Jun Kaneko’s Stunning Mirage at Edward Cella
By Genie Davis
Through October 29th
Located at Edward Cella Art + Architecture is located at 2754 South La Cienega Boulevard, Los Angeles.
At Edward Cella Arts and Architecture through October 29th, Jun Kaneko’s “Mirage” is a vast and vivid installation whose encompassing complexity is not a mere illusion. Renowned for his large-scale ceramics, his work is experiential, stunning not just for its size but for its power.
Here, in the Japanese-born artist’s first solo exhibition at the gallery, both his paintings and ceramic works are on display. The titular piece, “Mirage,” is made up of acrylic on canvas paintings that fill one long, narrow, curved space that opens into a larger room. The effect is of walking through a tunnel of art, one that shifts in a shimmering, almost disorienting effect until reaching the gallery’s main room. One may feel inclined to hold one’s breath traversing the long, hall-like space until entering the larger one.
“Mirage” is displayed here in an installation that is site-specific for Cella, which is reason alone to see this exhibition before closing. It’s a terrific and beautiful way to view the 9 x 7-foot acrylic on canvas works, entering the long display area in an Alice-through-the-looking-glass experience that is 63-feet long.
Visually dynamic, the world that first narrows then widens, becomes a panoply of yellow, gold, red, and orange, the colors deepening toward the red spectrum as the installation pulls viewers forward and into the main room. It is like entering a fun-house of art, one that is as entertaining as it is immersive; bold and imaginative in both conceptualization and palette.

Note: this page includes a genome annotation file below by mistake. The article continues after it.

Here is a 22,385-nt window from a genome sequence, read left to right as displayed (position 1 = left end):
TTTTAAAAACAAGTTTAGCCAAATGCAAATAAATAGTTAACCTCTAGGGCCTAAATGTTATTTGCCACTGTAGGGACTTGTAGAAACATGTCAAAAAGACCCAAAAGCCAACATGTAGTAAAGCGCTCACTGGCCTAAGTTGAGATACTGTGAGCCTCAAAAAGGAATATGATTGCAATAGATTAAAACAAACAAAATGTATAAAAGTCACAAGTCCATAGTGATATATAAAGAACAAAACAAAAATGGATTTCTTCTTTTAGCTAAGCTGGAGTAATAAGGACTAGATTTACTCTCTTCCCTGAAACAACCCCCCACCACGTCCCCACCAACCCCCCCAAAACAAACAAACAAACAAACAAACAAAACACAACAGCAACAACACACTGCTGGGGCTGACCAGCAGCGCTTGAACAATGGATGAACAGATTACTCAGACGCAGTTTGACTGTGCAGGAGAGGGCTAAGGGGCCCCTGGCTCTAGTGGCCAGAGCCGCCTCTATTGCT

Also a part of the exhibition are several of Kaneko’s vast and towering sculptures, which here loom in the center of the same space as “Mirage.” The ceramic “Untitled, Dango,” is monolithic and monochromatic. There are other, smaller works also on display, each also created in black and white. Deceptively simple, perhaps because of the monochromatic color scheme, the pieces are imbued with a peaceful, almost zen quality, one that brings up pop culture totems like the yin and yang symbol, while turning these tropes inside out. They are intensely meditative; viewers can study the forms, their curves, their balance, and find dynamic art that is at the same time quieting, as spiritually evocative as rushing water on stone – an apt image, perhaps, for his ceramic shapes and textures.
Kaneko is known for his use of patterned markings, and while evident on both compact and large works, it is on his largest pieces that these markings are most profound, creating an abstract feeling of flow and restraint. However, diminutive works and majestically towering pieces alike create something timeless, familiar and alien, soothing and strange. Kaneko’s meticulous ceramics process is beautifully expressed here, combining both the form of ceramics with a painterly style.
The artist initially studied painting under Japanese master painter Satoshi Ogawa, moving to Los Angeles in 1963, when he was introduced to ceramics through collectors Fred and Mary Marer, with whom he was staying. If his ceramic sculptures manipulate physical space, so does his painting here, both using repeated yet restrained motifs that are cumulatively incredibly forceful.
In both mediums, Kaneko’s work feels infinite, absorbing the viewer into his expansive art. The scale serves the purpose: viewers cannot help but feel they are part of a larger whole, a molecule in a wondrous universe.
Edward Cella Art + Architecture is located at 2754 South La Cienega Boulevard, Los Angeles.